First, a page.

Now, FIFA has dashed Adamu's hope of using the investigation to prove his innocence at home and abroad. And predictably, he's kicking against the verdict. No man willingly goes to Golgotha. He has vowed to appeal the FIFA sanction. His words: 'I am profoundly disappointed with the Ethics Committee findings and had honestly believed that I would be exonerated of any charges by now. I am innocent of all the charges levelled against me by the ethics committee and I completely refute the decision they have made. As yet, I have not been advised of the grounds of the ethics committee's decision, but regardless, I will be lodging a full appeal against it with immediate effect.'
Indeed, with the three years suspension slammed on him and his co-traveller in the bribe-for-vote scandal, Reynald Temarri, by the ethics committee of global football body, the Federation of International Football Association, FIFA, it is obvious that a vicious six-inch nail has effectively been driven into Adamu's 'coffin.' It would certainly take a miracle for the man to rise from the death knell sounded by the FIFA committee. Will he?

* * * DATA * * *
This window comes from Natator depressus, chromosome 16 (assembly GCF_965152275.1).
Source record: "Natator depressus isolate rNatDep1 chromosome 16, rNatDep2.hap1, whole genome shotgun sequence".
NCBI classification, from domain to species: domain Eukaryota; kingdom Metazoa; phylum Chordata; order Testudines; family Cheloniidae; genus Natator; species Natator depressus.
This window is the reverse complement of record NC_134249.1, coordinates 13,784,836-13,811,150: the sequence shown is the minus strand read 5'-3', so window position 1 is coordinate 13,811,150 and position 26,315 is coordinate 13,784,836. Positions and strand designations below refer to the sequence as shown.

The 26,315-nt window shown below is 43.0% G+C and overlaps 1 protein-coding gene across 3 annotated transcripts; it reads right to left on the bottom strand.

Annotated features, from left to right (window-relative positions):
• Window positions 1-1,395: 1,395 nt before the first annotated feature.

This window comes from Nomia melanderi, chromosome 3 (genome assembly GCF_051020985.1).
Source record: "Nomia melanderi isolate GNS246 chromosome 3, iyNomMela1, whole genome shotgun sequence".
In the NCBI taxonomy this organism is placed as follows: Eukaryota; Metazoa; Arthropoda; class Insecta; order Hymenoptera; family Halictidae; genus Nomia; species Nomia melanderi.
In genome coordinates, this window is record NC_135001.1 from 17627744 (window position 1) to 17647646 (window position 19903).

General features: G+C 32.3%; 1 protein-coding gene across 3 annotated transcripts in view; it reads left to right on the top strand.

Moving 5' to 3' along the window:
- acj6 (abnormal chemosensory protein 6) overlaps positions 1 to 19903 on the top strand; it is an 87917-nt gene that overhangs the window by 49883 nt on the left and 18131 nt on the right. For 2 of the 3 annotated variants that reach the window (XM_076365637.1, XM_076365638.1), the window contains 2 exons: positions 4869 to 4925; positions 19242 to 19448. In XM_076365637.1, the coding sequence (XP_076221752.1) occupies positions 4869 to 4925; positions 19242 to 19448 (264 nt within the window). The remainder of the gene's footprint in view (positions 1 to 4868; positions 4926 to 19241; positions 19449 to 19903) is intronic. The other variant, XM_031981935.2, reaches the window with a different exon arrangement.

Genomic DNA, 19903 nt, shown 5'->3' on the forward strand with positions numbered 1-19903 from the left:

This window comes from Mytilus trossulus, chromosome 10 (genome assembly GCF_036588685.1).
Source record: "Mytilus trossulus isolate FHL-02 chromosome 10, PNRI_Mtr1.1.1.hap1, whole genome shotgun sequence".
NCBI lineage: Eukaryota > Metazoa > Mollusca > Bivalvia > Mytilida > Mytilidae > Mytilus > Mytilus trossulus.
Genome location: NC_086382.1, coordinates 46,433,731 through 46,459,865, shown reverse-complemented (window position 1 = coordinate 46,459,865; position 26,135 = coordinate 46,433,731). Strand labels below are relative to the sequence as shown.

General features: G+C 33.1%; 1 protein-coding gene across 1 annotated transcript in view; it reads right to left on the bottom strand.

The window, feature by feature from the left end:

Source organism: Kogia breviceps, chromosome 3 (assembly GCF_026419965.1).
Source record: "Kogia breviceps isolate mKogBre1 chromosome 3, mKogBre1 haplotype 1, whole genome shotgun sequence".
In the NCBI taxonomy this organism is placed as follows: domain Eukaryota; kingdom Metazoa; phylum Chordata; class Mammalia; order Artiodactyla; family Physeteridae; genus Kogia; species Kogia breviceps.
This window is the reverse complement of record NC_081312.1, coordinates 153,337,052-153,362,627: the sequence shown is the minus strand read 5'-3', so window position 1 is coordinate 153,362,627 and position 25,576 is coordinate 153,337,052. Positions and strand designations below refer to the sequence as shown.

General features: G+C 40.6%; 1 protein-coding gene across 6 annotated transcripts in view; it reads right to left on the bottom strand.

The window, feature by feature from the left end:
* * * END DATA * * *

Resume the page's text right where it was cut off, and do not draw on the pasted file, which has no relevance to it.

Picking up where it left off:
Even with his tough talk about appealing the FIFA verdict, it must be clear to Adamu by now that he's fighting formidable foes who will like to see the end of his stranglehold on Nigerian football and probably see him tucked somewhere in the gulag. With a litany of petitions against him, especially in the alleged shabby handling of finances during the 2003 All-Africa games, otherwise known as COJA, as well as other grave allegations bothering on alleged sharp practices, the Economic and Financial Crimes Commission, EFCC, has indicated its intention to commence criminal proceedings against Adamu as soon as it receives FIFA's full report. In arriving at its last Thursday's decision to send Adamu and Temarri away from all football events for three years, the ethics committee chairman, Claudio Sulser, said the two men and four others who were similarly indicted on various other charges, had violated 'various articles of FIFA Code of Ethics.'
He added for emphasis: ' As long as I am in the ethics committee, we will have a zero tolerance policy. When you enter FIFA, you must accept certain obligations and one of those is found in the code of ethics. FIFA bears special responsibility to safeguard the reputation of football worldwide. We need to face these problems and not ignore them.'